Jeff Margolis, founder, chairman and CEO of The TriZetto Group, has written a book, called "The Information Cure." In it, Margolis discusses his vision for "integrated healthcare management," the combination of information technology and process improvement on both the administrative and clinical sides of healthcare to change deeply ingrained behaviors.
We recorded this way back on Sept. 10, the day after President Obama pitched his healthcare bill to a joint session of Congress, and I unfortunately sat on this recording for more than four months. The legislation may have changed considerably since then—and may be headed for the trash heap anyway—but the problems plaguing healthcare in the U.S. persist. Thus, I present this podcast, still as fresh as the day it was made.
Podcast details: Interview with Jeff Margolis of The TriZetto Group. MP3, stereo, 64 kbps, 16.4 MB, running time 35:54
0:25 Integrated healthcare management
0:25 Integrated healthcare management
Sun, 12 April 2009
CHICAGO—It's becoming a tradition, sitting down with athenahealth Chairman, CEO and President Jonathan Bush for a podcast during the annual HIMSS conference. If you missed the original in 2007 or the sequel in 2008, you missed a whole lot of fun. If you happened to catch either or both of those, you know you're in for some more entertainment, and perhaps even some enlightenment. We get awfully intellectual this time.
By the way, this one is rated PG-13 for language, but the kiddies wouldn't understand the topic anyway. Enjoy.
Podcast details: Interview with athenahealth's Jonathan Bush at HIMSS09. MP3, stereo, 64 kbps, 16.6 MB, running time 36:11
1:45 Thoughts on "meaningful use"
2:25 Maybe accelerate PQRI?
3:30 Why EHR implementation has failed so far
4:40 David Ricardo and physician transcription
4:35 Let primary care physicians be the disruptive force
5:30 Lessons from "House"
6:15 Rethinking medicine
6:50 Micromanagement by the government and thoughts on scope of practice
7:50 Practice models that work
9:05 Data that help manage populations
10:05 Lobbying in Washington and qualifying for stimulus money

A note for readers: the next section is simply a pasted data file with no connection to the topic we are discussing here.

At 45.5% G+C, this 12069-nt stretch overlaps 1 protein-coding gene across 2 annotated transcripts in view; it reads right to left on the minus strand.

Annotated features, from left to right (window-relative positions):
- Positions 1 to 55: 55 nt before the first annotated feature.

11:15 Medicare audits
11:30 HIMSS membership and "defensive" business management
13:00 Software-enabled service vs. software vs. ASP vs. software as a service
14:30 Examples of software-enabled services
16:45 Why standalone software is dying
17:15 Uninstalls of other products
18:15 How the stimulus has affected the company
21:20 "Aggressive stance" of Medicare
21:40 Many things happening at once
22:40 Unintended consequences of government actions
24:50 Entitlement spending and end-of-life care
28:30 Potential similar problems with stimulus and a return of the "plutonium sneakers."
29:20 Decision-makers who have never run a practice
30:00 Hopes for David Blumenthal as national coordinator
30:30 Thoughts on comparative effectiveness studies
31:20 Concerns of HIT industry: "Don’t make what I’ve been doing for years illegal."
31:50 Different needs for different doctors
32:35 New standards on data mining and patient privacy
34:20 The example of General Motors
Sun, 5 April 2009
CHICAGO—For the second year in a row, I had a long, detailed chat with HIMSS CEO Steve Lieber before the start of his organization’s annual conference. This time, I was able to meet him in his downtown Chicago office last week since the 2009 conference is a home game for both of us. Clearly, the focus of the HIMSS conference and of this podcast was on the economic stimulus that will send billions of dollars into the health IT sector next decade, but there is plenty else going on in healthcare technology and in the economy as a whole. Enjoy the podcast—and don’t be surprised to see a small army of Epic Systems employees at the conference. The company is busing nearly 800 people down from Verona, Wis., less than three hours away. Podcast details: Interview with HIMSS CEO Steve Lieber on the 2009 HIMSS conference, recorded April 1, 2009. MP3, 64 mbps, 25.5 MB, running time 55:47. 0:20 Immediacy of health IT with passage of ARRA